The way we think and feel moment by moment has a huge influence over the results we experience. Use this simple, easy to remember strategy to keep feeling at your best when you need it most.


I am very excited to bring you the first in a brand new video series: “The Life Happens Little Lessons”. These are short, snappy personal growth and development tips and insights to keep you firmly on the path of success and happiness.

In today’s video I’ll share with you a simply and easy to apply strategy to get you back into a resourceful frame of mind for those times when life wants to see what you’re made of! We all face daily challenges; its what we do about them that ultimately determines our results.

Warm wishes,


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Radio-microphone-440x360It was recently interviewed on Shoreditch radio by a good friend, Edward Nelson, about my journey into the personal growth world and, more specifically, what it has taught me about living a purpose centred life.

I was honoured to have been asked to be a guest and it was an experience that I enjoyed immensely. This was my first radio interview and I was a little nervous, but delighted to get to talk about my story and the impact it has had on my life and work.

So this edition of Life Happens LIVE is a departure from the normal format. It is simply a conversation in which you will learn:

  • What diamonds, horse manure and nail polish have to do with the way we experience life
  • Why your inner wisdom is like a faint flute playing against the din of a big brass band
  • How to cultivate a space for listening to your authentic self
  • Why you are already an enlightened being
  • Why it took a personal crisis for me to embark on my own journey of self discovery

I would love to hear your comments, questions and feedback on the interview. If any of the topics we covered resonate with you, please drop a line in the comments section below.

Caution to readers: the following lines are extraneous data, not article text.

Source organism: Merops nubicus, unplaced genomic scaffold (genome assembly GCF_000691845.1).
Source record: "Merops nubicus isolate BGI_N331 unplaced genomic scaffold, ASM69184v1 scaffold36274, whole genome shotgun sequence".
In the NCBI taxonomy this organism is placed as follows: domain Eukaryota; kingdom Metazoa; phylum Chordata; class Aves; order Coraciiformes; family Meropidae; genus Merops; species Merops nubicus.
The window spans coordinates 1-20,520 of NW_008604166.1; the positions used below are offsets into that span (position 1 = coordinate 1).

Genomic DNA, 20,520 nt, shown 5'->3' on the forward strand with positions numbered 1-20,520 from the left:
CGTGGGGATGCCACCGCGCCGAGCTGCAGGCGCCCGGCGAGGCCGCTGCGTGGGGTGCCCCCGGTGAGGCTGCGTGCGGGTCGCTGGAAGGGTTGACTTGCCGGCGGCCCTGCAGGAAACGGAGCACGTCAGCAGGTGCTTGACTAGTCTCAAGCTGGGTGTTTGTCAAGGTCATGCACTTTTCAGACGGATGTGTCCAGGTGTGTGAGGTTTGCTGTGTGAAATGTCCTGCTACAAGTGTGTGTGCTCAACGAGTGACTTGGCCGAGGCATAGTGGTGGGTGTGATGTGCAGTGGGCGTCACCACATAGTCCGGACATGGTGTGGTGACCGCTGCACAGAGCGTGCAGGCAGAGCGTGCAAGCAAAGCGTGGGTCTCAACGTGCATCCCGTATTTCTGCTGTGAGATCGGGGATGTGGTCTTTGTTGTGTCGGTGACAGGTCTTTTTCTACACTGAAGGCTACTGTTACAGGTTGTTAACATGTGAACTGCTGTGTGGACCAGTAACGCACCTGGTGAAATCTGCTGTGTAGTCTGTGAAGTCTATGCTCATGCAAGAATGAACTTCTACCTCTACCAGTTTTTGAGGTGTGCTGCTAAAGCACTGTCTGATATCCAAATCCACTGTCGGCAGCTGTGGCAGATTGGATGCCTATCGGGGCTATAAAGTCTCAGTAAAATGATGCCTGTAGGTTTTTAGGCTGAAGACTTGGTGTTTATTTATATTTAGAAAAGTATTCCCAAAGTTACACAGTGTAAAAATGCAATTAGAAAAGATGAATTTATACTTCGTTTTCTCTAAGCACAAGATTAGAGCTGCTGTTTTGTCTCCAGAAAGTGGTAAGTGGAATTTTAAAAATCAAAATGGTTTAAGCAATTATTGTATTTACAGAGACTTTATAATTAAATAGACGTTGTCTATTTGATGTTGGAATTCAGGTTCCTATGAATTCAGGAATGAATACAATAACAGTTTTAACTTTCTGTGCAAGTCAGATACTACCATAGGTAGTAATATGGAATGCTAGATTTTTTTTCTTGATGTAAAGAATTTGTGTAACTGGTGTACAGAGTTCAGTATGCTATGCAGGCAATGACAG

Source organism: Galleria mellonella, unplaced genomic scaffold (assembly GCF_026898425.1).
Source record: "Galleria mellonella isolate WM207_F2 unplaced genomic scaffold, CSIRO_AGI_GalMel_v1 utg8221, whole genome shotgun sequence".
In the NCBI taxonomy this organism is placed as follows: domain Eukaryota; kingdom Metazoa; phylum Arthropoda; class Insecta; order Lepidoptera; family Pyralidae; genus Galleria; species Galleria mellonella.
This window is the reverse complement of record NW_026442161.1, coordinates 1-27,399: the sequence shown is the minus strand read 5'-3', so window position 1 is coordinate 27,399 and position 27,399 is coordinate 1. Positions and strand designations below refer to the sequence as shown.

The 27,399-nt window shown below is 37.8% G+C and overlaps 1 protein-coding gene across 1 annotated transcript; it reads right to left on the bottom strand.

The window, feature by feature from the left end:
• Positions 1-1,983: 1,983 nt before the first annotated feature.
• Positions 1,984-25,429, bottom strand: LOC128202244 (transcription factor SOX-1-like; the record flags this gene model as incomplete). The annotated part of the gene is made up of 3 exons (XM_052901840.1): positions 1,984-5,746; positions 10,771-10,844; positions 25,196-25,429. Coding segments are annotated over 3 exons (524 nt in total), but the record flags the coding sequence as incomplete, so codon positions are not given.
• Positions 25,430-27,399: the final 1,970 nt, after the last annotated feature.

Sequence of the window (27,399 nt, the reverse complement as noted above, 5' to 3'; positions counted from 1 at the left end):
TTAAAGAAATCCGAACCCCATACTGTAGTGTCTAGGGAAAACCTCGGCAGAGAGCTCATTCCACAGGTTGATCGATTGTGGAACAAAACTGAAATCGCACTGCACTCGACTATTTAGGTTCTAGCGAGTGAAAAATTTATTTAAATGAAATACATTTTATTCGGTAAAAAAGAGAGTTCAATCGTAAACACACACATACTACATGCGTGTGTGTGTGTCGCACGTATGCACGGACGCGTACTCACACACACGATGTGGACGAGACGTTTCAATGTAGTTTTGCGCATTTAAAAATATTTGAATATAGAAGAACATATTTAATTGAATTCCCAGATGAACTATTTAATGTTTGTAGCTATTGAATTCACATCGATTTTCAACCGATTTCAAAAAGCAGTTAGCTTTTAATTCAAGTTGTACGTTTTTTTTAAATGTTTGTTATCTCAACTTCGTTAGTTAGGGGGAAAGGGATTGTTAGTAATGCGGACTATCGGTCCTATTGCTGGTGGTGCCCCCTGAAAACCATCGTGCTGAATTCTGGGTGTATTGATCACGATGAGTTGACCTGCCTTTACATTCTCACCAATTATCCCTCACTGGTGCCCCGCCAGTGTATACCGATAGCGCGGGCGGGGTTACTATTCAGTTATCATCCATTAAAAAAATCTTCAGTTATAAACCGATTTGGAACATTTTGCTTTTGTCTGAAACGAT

“Do not confuse peace of mind with spaced-out insensitivity. A truly peaceful mind is very sensitive, very aware.” – Tenzin Gyatso (14th Dalai Lama)

peace of mind

We all want peace of mind. But how do you cultivate peace of mind in midst of a hectic day? In this post I’ll give you some strategies for remaining calm and centred, even when the world around you seems to be in a spin.

The busier and more chaotic our lives get the more likely we are to let our unconscious mind do all our thinking for us. This, in turn, increases the likelihood that we will experience an ‘outside-in’ version of the world, i.e. we mistakenly believe that it is what is happening to us on the outside that is responsible for how we feel on the inside.

When life is hectic and it feels as though we have a million things to do it can genuinely feel as though the world is racing and that we have our work cut out to keep up with it. Of course the truth is that the world is going at exactly the same speed it has always been traveling at. The only variable that changes from moment to moment is the quality and speed at which we rattle through our thoughts, giving us the perception that we are living in either fast time or slow time.

Have you ever been on a train that is sat stationary at the platform and felt as though you were already moving because the train next to you started to pull away? Well, that is how we often experience our thinking. The reality is that we are just human beings having thoughts in a relatively still world, but those thoughts can create the illusion that we are being swept away in the fast moving current of our busy lives.

So, one of the things I will often recommend to clients is that they build moments of peacefulness into their routine. There are two reasons for this. The first is that there are undeniable benefits to health and wellbeing that accompany the act of deliberate relaxation, particularly if their busy lives feel stressful to them. The second is that by taking time to enjoy a moment of peace, it becomes a lot easier to see the link between thought and feeling, which inevitably creates a doorway to a deeper and wiser level of understanding.

We might think that in order to keep on top of our immense ‘to do’ list we have to throw all of our focus and energy into keeping those plates spinning, but often the effect of that is just to become overwhelmed and less resourceful. The feeling of overwhelm is not so much caused by the length of your ‘to do’ list or the number of spinning plates you have on the go, but by what you are afraid it might mean if you don’t keep up.